I'm back.....:-)

  • hi folks,


    I hope this finds everyone happy and healthy.


    I was quite active on this forum 2 years ago and then went dormant with no notice.


    Essentially, I got sucked back into the Stoic mindset. I struggled with how to apply EP to my life (surely it can't be as simple as maximizing pleasure and minimizing pain) and fell back into the very readily available and easy to apply Stoic mental exercises.


    I won't bore you with the details of my life, but Jules Evan's wrote a short biography of me in his book about Stoicism (and other life philosophies) and how it has helped people. So, falling back into Stoicism was easy to do.


    What brought me back? Well, two things:


    1. I got tired of working my ass off to minimize my desires and live as unemotional life as I could muster. I know this is a gross oversimplification of Stoicism, but it goes without saying that the Stoic's response to challenges in life is to retreat into the 'inner citadel' and fortify oneself from the external dangers. I can only deny my own emotions and desires for so long. Especially in this pandemic, it's easy to retreat into oneself and close off from the challenges around us.


    2. I started a journey of physical fitness about a year an a half ago. Since then I've changed my eating, begun an exercise program, and have lost 60 lbs and fell the best I have in life. I've struggled with how a Stoic would justify physical fitness. All I could reasonably come up with is that one takes care of one's body out of a sense of duty. What I have been experiencing over the last year is an amazing boost in pleasure at the changes in my body. I've come to revel in the feeling of accomplishment and pleasure when I finish a workout and when I step on the scale and I'm a lb lighter.


    I know none of this is a repudiation of Stoicism per se, but as I've been really thinking about this over the last few months I've realized that the perfect philosophy to explain how I want to live my life is Epicureanism. I hopped over a few days ago and read Elayne's essay and Garden Dweller's piece and it reminded me how much I really enjoyed EP. I think the separation and time to contemplate has allowed my mind to open to the truth that eP is not about living in a 'neutral state' between pain and pleasure: the goal truly is to maximize pleasure. That's a life worth living.


    Anyway, I felt the urge to write about this. Not sure it all makes sense but here you go....:-)


    Brett

  • I was quite active on this forum 2 years ago and then went dormant with no notice.

    THAT's what I remember! One day Brett was here with us, participating if I recall correctly even in some of our online chats (on Discord at the time), and then POOF one day he was gone! ;-)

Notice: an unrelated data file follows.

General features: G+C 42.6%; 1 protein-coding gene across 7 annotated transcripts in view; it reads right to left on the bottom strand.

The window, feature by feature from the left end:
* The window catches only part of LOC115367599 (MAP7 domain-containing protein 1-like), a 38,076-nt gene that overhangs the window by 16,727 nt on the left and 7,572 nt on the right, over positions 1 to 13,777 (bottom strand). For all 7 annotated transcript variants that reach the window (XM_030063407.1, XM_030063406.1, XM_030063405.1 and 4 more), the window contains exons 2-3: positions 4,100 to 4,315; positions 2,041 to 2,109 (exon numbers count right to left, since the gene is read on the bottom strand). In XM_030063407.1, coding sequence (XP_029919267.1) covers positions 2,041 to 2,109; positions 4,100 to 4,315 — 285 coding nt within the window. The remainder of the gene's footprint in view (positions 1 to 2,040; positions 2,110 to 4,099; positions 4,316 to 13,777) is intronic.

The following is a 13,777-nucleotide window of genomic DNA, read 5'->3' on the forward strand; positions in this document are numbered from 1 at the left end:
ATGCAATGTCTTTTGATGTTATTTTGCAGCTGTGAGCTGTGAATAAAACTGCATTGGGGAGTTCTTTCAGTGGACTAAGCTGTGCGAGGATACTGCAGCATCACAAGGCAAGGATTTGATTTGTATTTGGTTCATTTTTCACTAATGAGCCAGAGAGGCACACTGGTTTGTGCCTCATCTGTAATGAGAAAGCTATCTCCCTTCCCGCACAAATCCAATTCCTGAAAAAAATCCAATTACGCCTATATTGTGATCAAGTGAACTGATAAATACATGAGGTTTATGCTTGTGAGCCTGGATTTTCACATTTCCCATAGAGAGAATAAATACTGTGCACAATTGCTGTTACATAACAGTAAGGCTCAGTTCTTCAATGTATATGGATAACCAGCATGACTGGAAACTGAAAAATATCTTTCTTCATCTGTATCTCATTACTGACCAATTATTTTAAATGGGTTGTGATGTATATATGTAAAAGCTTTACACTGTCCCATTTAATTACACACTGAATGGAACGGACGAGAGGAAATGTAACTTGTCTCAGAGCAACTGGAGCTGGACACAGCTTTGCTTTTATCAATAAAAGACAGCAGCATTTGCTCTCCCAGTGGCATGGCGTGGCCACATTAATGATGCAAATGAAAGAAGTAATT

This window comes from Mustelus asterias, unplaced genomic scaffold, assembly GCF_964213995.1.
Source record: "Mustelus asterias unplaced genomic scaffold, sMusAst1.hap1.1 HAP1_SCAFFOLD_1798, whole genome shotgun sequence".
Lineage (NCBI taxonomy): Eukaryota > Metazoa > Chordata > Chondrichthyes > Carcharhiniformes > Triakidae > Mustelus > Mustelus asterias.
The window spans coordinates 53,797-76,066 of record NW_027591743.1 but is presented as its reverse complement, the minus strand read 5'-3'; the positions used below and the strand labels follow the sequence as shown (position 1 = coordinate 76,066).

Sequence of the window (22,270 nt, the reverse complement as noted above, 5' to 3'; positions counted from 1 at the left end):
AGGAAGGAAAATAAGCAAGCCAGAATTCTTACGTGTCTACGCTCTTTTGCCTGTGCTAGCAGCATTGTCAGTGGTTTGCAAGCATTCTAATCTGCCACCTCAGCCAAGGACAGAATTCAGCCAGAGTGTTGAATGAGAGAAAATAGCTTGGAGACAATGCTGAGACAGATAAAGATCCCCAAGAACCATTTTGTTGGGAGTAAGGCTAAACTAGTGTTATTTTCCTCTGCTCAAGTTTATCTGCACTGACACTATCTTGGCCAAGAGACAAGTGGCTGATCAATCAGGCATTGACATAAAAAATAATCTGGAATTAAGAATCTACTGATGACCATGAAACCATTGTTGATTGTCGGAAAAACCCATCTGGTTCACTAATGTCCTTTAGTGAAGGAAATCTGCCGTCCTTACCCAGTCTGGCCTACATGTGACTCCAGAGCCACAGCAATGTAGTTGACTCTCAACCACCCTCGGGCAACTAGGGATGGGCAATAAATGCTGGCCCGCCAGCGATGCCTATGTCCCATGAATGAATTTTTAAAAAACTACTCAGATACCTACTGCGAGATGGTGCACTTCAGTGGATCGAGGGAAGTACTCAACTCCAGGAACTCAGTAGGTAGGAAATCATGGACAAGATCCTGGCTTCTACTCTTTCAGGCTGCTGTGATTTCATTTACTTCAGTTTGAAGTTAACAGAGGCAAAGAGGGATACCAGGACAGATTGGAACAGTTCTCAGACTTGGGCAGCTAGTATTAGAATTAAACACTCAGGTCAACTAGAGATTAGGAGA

So first of all I am glad you are doing well and that you felt free to come back, cause certainly you're welcome!


    I was quite active on this forum 2 years ago and then went dormant with no notice.

    Wow this sounds interesting -- I'll have to start googling to check the full significance of that but the full story sounds a lot like we've heard recently from Susan Hill .....


    What was it that attracted you back to Stoicism -- was it pretty much the call to meaningfulness, or "virtue," or what do you think. I continue to think one of our biggest challenges is communicating that "pleasure" is a lot more profound a choice than just the sex/drugs/rocknroll viewpoint, but it's a real challenge to come up with new and better ideas for explaining it so if you have any ideas....


    Because in the end we really need to articulate that vision -- that it's not a matter of "Settling" for pleasure as the guide of life, as if it's a "guilty pleasure," but that the philosophy as a whole in the end just makes more sense, and in a way is in fact living "naturally" which ought to be synonymous with the best choice.

  • Cassius


    that’s a very interesting question you pose:


    What was it that attracted you back to Stoicism -- was it pretty much the call to meaningfulness, or "virtue," or what do you think. I continue to think one of our biggest challenges is communicating that "pleasure" is a lot more profound a choice than just the sex/drugs/rocknroll viewpoint, but it's a real challenge to come up with new and better ideas for explaining it so if you have any ideas....


    I have given a lot of thought to this and I think a big part is this: Stoics have cornered the market on short, simple, effective slogans and practices that serve as a short term analgesic to pain.


    for example: my boss gets upset at me and tells me he thinks I should find another job. A stoic would use the notion of the dichotomy of control to conclude: I have no control over my boss so I can’t worry about it.


    or another person might use the premeditatio malorum to fortify themselves against bad news.


    the examples could be multipled many times over. stoicism has myriad techniques and practices that are effective in this manner. Read massimo or holiday or Robertson and they lay them out simply and convincingly.